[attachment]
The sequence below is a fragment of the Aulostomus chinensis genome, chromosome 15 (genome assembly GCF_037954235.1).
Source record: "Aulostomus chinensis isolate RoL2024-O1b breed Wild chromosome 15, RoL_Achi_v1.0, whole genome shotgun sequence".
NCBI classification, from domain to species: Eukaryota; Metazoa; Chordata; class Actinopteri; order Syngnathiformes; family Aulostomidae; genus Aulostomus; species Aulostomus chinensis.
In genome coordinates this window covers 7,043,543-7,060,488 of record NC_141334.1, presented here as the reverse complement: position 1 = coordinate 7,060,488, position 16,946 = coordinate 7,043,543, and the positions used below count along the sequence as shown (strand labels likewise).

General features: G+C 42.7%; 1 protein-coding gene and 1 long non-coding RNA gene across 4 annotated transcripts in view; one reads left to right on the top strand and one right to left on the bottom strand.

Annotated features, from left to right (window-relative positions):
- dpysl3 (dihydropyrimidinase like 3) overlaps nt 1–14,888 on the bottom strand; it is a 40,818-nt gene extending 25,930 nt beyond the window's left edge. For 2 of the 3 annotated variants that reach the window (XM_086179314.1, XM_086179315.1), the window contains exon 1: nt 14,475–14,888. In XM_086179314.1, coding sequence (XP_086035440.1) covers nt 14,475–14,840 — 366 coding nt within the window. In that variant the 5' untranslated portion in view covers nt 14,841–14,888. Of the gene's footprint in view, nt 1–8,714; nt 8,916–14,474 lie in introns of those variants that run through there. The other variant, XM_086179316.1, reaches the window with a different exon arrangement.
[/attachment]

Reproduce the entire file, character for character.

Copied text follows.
The sequence below is a fragment of the Aulostomus chinensis genome, chromosome 15 (genome assembly GCF_037954235.1).
Source record: "Aulostomus chinensis isolate RoL2024-O1b breed Wild chromosome 15, RoL_Achi_v1.0, whole genome shotgun sequence".
NCBI classification, from domain to species: Eukaryota; Metazoa; Chordata; class Actinopteri; order Syngnathiformes; family Aulostomidae; genus Aulostomus; species Aulostomus chinensis.
In genome coordinates this window covers 7,043,543-7,060,488 of record NC_141334.1, presented here as the reverse complement: position 1 = coordinate 7,060,488, position 16,946 = coordinate 7,043,543, and the positions used below count along the sequence as shown (strand labels likewise).

General features: G+C 42.7%; 1 protein-coding gene and 1 long non-coding RNA gene across 4 annotated transcripts in view; one reads left to right on the top strand and one right to left on the bottom strand.

Annotated features, from left to right (window-relative positions):
- dpysl3 (dihydropyrimidinase like 3) overlaps nt 1–14,888 on the bottom strand; it is a 40,818-nt gene extending 25,930 nt beyond the window's left edge. For 2 of the 3 annotated variants that reach the window (XM_086179314.1, XM_086179315.1), the window contains exon 1: nt 14,475–14,888. In XM_086179314.1, coding sequence (XP_086035440.1) covers nt 14,475–14,840 — 366 coding nt within the window. In that variant the 5' untranslated portion in view covers nt 14,841–14,888. Of the gene's footprint in view, nt 1–8,714; nt 8,916–14,474 lie in introns of those variants that run through there. The other variant, XM_086179316.1, reaches the window with a different exon arrangement.